By guest blogger Ellen Wexler
In just one year, the number of teens who report using synthetic human growth hormone more than doubled, according to a new survey by the Partnership for Drug-Free Kids.
Back in 2009, only 5 percent of teens reported “ever having used” synthetic HGH without a prescription, and annual surveys up to 2012 showed almost identical results. In the 2013 survey, that figure jumped to 11 percent.
The survey is based on a sample of over 3,000 high school students and 750 parents. Every year, the Partnership for Drug-Free Kids conducts the survey to gather data on substance use, asking students and parents about their behaviors (what substances they use, and how often) and their perceptions (how risky they consider illegal substances, and how easily they believe they can obtain them).
According to the survey, African-Americans and Hispanics are the most likely to report using synthetic HGH, and young men and women use it in practically equal proportions.
“These new data point to a troubling development among today’s teen,” Steve Pasierb, President and CEO of the Partnership for Drug-Free Kids, said in a press release. “Young people are seeking out and using performance-enhancing substances like synthetic HGH—and supplements purporting to contain synthetic HGH—hoping to improve athletic performance or body appearance without really knowing what substances they are putting into their bodies.”
While teens do report using synthetic HGH to improve their athletic ability and appearance, it’s possible that more and more are trying it because they’re curious. The sharp increase in synthetic HGH use is accounted for entirely by teens who try it only once, while the number of teens who use it more than once remained stable.
The survey also found that teens are less likely to believe that using synthetic HGH is risky, compared to numbers from previous years. According to Pasierb, teens may not always understand that supplements sold in stores aren’t regulated, or that dangerous, untested products can be marketed as safe.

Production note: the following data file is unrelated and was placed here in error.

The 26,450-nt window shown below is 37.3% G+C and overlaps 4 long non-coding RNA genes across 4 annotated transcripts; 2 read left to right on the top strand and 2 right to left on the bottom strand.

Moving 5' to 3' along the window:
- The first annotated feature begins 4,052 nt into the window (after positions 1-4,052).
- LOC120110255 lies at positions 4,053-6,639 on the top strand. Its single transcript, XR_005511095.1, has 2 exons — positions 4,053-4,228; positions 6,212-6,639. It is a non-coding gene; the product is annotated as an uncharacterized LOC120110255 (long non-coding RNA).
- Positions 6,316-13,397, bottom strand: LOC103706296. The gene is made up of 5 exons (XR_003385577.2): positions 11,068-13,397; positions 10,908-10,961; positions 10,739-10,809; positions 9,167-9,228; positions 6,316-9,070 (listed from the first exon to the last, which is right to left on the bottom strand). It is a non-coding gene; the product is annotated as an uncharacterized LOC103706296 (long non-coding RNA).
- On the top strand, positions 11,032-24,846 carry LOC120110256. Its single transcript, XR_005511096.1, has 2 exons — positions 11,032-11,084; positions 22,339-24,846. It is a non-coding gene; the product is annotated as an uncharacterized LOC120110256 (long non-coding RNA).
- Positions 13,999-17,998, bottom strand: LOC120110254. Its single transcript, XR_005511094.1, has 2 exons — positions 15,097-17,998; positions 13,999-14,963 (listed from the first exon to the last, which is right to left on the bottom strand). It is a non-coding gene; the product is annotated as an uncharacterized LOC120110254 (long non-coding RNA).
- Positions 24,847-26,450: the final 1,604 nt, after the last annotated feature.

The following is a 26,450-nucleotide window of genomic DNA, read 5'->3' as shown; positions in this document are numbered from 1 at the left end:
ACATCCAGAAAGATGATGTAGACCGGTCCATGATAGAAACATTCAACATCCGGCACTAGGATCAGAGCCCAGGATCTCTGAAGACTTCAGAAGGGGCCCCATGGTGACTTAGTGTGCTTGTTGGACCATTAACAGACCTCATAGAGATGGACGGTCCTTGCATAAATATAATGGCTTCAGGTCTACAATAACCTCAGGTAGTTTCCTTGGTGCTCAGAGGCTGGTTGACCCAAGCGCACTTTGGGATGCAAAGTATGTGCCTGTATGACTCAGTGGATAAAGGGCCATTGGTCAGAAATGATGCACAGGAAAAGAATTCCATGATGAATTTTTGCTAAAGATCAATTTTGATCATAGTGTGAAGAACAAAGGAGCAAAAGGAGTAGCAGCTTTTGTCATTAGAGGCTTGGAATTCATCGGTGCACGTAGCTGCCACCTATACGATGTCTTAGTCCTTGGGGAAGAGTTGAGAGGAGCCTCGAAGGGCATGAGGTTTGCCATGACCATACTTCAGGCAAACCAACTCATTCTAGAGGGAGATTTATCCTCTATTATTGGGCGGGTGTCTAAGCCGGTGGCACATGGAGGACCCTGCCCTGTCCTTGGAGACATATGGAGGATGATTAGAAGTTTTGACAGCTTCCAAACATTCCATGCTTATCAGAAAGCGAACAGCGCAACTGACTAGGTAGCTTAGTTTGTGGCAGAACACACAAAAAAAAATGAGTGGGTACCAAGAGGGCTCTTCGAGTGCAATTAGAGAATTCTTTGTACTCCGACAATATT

“Prescription and over-the-counter medicines must go through rigorous testing to be proven safe before being sold to the public, but supplement products appear on store shelves without regulation from the Food and Drug Administration and must actually be proven unsafe before being removed from sale,” he said. “That creates a false perception of safety driving impressionable teens to risk their health.”
But while so many products on the market claim to contain synthetic HGH, genuine synthetic HGH is administered via injection. It’s likely that some teens only think they have used the substance, the report points out, when really they’ve been misled by a clever marketing campaign. “It is difficult, if not impossible, to know what exactly is contained in these products teens are consuming,” Pasierb said.
For some drugs, teens’ decisions are guided (in part) by their parents’ opinions. When parents communicate their disapproval of marijuana, for instance, kids are less likely to become heavy marijuana users. But with synthetic HGH, the survey finds, parents are not communicating clearly. While 58 percent of parents report discussing performing-enhancing stimulants with their children (and as we reported last month, 51 percent think sports physicals should include discussions of performance-enhancing drugs), only 3 percent believe their child has ever used them. Only 12 percent of teens say that the last conversation they had with their parents about drug use included synthetic HGH at all.
And unlike the data on how many teens use synthetic HGH, the data on how often teens talk about it has remained stable.
A version of this news article first appeared in the Schooled in Sports blog.